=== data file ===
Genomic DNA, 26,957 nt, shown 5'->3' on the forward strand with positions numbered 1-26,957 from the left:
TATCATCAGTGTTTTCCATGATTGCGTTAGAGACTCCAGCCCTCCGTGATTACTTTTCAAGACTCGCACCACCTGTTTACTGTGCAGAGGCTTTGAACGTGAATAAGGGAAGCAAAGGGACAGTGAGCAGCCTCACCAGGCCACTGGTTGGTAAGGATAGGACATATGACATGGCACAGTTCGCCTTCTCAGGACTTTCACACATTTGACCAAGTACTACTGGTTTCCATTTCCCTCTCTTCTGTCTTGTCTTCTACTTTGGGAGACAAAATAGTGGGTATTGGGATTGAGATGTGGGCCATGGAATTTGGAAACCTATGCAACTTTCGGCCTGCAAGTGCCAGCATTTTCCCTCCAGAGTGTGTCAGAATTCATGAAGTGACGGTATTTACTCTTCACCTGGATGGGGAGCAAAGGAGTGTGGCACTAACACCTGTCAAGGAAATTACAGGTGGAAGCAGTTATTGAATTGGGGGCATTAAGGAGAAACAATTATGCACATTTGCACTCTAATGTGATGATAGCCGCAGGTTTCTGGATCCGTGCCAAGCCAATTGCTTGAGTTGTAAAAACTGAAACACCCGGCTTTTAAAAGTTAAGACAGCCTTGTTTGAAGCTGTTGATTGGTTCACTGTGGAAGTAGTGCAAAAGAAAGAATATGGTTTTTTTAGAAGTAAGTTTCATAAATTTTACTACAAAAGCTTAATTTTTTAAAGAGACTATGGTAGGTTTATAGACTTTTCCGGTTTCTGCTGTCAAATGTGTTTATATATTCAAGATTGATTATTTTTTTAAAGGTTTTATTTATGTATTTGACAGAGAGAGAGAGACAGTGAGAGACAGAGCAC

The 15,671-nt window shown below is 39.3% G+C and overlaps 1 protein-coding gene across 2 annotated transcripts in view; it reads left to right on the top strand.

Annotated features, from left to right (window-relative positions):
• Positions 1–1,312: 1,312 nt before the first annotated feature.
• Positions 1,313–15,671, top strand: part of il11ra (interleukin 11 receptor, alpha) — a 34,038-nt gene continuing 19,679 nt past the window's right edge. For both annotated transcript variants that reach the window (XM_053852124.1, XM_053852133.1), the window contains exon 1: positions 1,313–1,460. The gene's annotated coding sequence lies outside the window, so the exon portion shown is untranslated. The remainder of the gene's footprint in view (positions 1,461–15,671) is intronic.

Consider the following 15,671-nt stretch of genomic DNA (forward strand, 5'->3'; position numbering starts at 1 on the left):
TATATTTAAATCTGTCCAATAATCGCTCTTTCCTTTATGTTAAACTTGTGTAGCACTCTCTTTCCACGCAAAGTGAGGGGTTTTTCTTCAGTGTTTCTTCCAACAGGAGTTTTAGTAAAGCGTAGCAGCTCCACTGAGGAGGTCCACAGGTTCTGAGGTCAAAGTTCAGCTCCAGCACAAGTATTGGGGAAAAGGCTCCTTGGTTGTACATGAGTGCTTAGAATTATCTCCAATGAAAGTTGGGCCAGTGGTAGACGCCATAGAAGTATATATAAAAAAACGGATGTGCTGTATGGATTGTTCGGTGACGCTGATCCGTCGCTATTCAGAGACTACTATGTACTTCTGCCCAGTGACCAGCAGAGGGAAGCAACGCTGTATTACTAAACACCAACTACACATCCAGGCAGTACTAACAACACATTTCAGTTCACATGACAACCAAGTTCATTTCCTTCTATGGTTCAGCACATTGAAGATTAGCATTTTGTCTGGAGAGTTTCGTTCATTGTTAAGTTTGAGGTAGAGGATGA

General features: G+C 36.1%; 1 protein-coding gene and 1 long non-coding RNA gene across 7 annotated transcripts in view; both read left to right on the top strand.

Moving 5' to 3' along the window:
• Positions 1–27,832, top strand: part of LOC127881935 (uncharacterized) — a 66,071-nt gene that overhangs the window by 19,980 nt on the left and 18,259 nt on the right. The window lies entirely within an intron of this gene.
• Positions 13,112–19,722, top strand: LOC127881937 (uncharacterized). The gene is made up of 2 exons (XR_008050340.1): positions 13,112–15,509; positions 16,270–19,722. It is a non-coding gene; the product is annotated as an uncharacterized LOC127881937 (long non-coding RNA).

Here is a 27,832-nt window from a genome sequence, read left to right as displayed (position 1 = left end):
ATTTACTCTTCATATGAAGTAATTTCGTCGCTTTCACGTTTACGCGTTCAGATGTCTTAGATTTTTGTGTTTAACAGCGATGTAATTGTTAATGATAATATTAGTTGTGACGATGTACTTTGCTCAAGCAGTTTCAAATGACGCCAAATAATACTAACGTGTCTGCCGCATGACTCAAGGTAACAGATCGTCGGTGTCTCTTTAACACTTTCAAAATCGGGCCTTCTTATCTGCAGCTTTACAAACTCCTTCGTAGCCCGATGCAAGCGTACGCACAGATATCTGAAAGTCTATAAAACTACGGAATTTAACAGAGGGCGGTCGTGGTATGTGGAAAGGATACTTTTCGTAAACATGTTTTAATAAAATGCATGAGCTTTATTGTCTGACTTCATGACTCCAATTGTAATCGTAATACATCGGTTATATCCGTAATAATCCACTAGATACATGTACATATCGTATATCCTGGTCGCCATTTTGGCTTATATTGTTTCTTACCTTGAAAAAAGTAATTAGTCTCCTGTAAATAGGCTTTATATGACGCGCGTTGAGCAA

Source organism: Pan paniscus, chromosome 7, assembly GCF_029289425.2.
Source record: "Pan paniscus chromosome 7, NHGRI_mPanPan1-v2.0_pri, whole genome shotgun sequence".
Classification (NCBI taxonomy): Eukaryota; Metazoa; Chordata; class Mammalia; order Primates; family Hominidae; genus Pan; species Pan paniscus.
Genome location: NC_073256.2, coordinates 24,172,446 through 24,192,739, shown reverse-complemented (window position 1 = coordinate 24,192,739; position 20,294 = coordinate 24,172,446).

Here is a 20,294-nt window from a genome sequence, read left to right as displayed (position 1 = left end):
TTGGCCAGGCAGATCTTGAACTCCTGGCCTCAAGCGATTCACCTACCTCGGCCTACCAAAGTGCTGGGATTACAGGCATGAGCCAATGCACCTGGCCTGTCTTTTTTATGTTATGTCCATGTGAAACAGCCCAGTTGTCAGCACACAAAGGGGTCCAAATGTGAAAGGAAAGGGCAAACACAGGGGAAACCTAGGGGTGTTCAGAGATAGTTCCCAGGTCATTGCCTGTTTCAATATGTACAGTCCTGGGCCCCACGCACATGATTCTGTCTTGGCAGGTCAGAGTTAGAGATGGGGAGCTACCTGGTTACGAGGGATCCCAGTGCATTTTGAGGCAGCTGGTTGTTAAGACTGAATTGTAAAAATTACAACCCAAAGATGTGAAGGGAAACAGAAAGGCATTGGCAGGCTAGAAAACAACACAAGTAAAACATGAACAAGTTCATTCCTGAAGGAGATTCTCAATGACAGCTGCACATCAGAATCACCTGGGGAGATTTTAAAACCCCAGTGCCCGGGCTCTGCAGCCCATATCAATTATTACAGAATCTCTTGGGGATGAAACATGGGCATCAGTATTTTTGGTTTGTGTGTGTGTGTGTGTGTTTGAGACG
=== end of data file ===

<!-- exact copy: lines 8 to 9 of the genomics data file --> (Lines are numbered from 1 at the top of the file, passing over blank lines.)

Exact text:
TATATTTAAATCTGTCCAATAATCGCTCTTTCCTTTATGTTAAACTTGTGTAGCACTCTCTTTCCACGCAAAGTGAGGGGTTTTTCTTCAGTGTTTCTTCCAACAGGAGTTTTAGTAAAGCGTAGCAGCTCCACTGAGGAGGTCCACAGGTTCTGAGGTCAAAGTTCAGCTCCAGCACAAGTATTGGGGAAAAGGCTCCTTGGTTGTACATGAGTGCTTAGAATTATCTCCAATGAAAGTTGGGCCAGTGGTAGACGCCATAGAAGTATATATAAAAAAACGGATGTGCTGTATGGATTGTTCGGTGACGCTGATCCGTCGCTATTCAGAGACTACTATGTACTTCTGCCCAGTGACCAGCAGAGGGAAGCAACGCTGTATTACTAAACACCAACTACACATCCAGGCAGTACTAACAACACATTTCAGTTCACATGACAACCAAGTTCATTTCCTTCTATGGTTCAGCACATTGAAGATTAGCATTTTGTCTGGAGAGTTTCGTTCATTGTTAAGTTTGAGGTAGAGGATGA

General features: G+C 36.1%; 1 protein-coding gene and 1 long non-coding RNA gene across 7 annotated transcripts in view; both read left to right on the top strand.